THE WALL STREET JOURNAL | Bruce Conner’s ‘Time Bombs’ Hit MoMA

BY ANDY BETA

Bruce Conner, BOMBHEAD (2002); ©  Conner Family Trust, San Francisco/Artists Rights Society (ARS), New York/The Museum of Modern Art, New York

Bruce Conner, BOMBHEAD (2002); © Conner Family Trust, San Francisco/Artists Rights Society (ARS), New York/The Museum of Modern Art, New York

FELLOW ARTIST REFLECT ON THE ARTIST'S WORK IN ADVANCE OF MOMA'S RETROSPECTIVE

When Bruce Conner died in 2008, it wasn’t the first time.

In 1960, the artist staged his own death in his first solo show, titled “The Work of the Late Bruce Conner.” By 1970, he had also convinced “Who’s Who in American Art” directory that he was deceased.

When “Bruce Conner: It’s All True,” the Museum of Modern Art’s massive career retrospective, opens Sunday, it will show the San Francisco-based artist in a state of constant rebirth. One of the most restless artistic minds of the postwar American scene, he experimented endlessly, producing abstract films and found-art assemblages, intricate felt-pen and blobby inkblot drawings, punk-scene photos and playful performances.

“When he had a retrospective at [the Museum of Contemporary Art in Los Angeles], every room looked like a different artist,” said Toni Basil, a choreographer, dancer and longtime friend. “You couldn’t believe it was all Bruce.”

His works could be dark meditations on the atomic age or social-justice issues, or could simply revel in playing with color, light, music and movement.

Throughout his career, he worked to keep his art from being pigeonholed or treated as precious. He embraced materials that decayed or disappeared and more than once tossed work off the side of the Staten Island ferry.

He had “a fascination and repulsion with his identity as an artist,” said Laura Hoptman, one of the curators of the show. “He was reticent to even sign his early works.”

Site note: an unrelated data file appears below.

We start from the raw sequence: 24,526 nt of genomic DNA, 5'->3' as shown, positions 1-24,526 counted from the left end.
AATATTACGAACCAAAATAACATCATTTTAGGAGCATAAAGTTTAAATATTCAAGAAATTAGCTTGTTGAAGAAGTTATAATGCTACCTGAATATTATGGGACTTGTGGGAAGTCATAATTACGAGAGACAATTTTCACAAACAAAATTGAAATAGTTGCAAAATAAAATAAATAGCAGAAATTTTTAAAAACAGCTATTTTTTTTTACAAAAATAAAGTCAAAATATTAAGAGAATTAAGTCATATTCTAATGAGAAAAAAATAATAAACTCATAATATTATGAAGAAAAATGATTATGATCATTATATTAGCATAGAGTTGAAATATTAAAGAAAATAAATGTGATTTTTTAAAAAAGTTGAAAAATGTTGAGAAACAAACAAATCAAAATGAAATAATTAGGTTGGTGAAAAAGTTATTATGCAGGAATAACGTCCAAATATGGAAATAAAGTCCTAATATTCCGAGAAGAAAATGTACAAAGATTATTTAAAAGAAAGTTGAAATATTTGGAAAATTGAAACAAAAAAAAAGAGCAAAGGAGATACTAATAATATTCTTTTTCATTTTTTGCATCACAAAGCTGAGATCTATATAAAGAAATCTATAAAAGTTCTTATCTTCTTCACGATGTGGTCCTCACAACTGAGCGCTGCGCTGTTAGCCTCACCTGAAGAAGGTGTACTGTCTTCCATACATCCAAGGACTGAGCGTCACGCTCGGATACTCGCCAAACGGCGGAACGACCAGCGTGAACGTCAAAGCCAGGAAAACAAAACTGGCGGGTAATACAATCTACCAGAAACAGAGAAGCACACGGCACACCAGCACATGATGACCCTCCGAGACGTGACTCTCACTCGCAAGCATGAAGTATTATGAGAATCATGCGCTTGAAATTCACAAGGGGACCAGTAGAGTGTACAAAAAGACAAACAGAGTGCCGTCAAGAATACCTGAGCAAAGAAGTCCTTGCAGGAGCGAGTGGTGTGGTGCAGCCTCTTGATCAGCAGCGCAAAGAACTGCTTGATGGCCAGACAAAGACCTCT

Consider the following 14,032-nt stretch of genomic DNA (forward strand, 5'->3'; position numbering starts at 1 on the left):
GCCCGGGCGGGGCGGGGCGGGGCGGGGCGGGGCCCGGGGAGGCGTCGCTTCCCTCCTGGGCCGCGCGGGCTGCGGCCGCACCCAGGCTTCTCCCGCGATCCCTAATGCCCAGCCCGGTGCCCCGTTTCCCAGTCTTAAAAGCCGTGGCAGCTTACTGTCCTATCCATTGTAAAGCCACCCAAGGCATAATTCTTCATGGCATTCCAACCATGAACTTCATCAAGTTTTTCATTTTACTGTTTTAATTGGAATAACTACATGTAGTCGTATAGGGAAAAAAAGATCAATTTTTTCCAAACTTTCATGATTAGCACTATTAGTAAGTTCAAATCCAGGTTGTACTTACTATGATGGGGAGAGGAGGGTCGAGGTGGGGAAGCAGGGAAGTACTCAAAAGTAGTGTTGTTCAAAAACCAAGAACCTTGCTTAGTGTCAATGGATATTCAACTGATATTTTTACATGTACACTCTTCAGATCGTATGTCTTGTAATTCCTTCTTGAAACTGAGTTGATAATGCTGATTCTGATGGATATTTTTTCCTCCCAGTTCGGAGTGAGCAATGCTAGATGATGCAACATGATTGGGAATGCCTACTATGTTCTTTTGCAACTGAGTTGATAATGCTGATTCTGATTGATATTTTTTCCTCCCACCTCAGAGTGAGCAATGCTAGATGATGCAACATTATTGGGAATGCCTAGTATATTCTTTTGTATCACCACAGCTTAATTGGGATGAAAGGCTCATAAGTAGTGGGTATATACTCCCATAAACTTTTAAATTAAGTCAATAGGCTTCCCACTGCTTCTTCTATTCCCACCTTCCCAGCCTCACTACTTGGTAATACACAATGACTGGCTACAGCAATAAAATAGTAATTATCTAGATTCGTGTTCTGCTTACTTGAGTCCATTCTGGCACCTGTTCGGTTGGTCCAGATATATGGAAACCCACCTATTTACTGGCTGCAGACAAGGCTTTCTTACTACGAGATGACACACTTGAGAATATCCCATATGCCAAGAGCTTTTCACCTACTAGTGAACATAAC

In advance of “It’s All True,” we asked artists, friends, musicians and curators to talk about some specific Conner works. Below, edited excerpts:

Laura Hoptman, curator: “Conner started out as a painter, but even these were always dimensional. He fooled around with different materials. ‘Child’ belongs to the beginnings of Conner’s experimentation with sculpture.

‘Child’ was made during a period right before the execution of a thief and rapist named Caryl Chessman, who drew the death penalty even though he wasn’t a murderer. Conner used the piece in protest to the death penalty and it brought Conner national attention.”

‘23 Kenwood Avenue’ (1963), a detailed abstract ink-on-paper drawing

Laura Hoptman, curator: “Bruce built a little bit of a time bomb in each one of his works. He was fascinated but also conflicted with the notion that his work would disappear one day. The drawings with felt-tip pens, very soon after he made them, he could see them fading. They turn purple, then brown and then they disappear. It was something he embraced: Some of the works he gifted to friends, he told them to put the drawings in the light, so that they would disappear.”

‘Breakaway’ (1966), a kinetic 5-minute proto-music video

Toni Basil, choreographer, musician, actress: “We were friends and Bruce asked if he could make a film of me. He didn’t tell me anything to do at all. I prepared wardrobe and all the tights with holes in them. I cut them myself and made the flower garland around my head. And then I just improvised a dance.

Bruce then used my first single ‘Breakaway’ as the soundtrack. Certainly ‘Breakaway’ was the first short film to a song that turned out to be what MTV became.”

Dara Birnbaum, visual artist: “It’s hard to find better inspiration than ‘Breakaway.’ It’s more than film: it’s like breathing with a camera. When you see the film it’s phantasmagoric, it gives a feeling of the camera dancing with Toni Basil, almost as if you’re having an intimate relationship with her.”

‘Sound of One Hand Angel’ (1974), a self-portrait on light-sensitive photo paper

Geoff Muldaur, folk musician: “Bruce and I met in college. We didn’t talk about art, but every iteration of his art I would keep an eye on. The beautiful light things on gelatin silver prints [done in collaboration with photographer Edmund Shea]…the vertical self-portrait photos…the human shapes, that’s just one of the things that came up in his wonderful career. I never saw an iteration I didn’t like. They were all so elegant.”

‘Bombhead’ (2002), a collage of a seeming self-portrait, the head replaced with a mushroom cloud

Christian Marclay, visual artist and composer: “He sought beauty in what was ugly and dark, in trash and rotting garbage, even finding poetry in the horror of an atomic explosion. Preferring the backstage to the spotlight, he hid in whatever peripheral shadows would be cast by the art world, as in this collage—which is like a magic trick, his face gone up in smoke.”

Corrections & Amplifications: 
An earlier version of this article incorrectly gave Laura Hoptman’s first name as Lauren in one instance. Also, “23 Kenwood Avenue” is a ink-on-paper drawing, not a felt-tip pen drawing. (June 30, 2016)

Source: http://www.wsj.com/articles/bruce-conners-...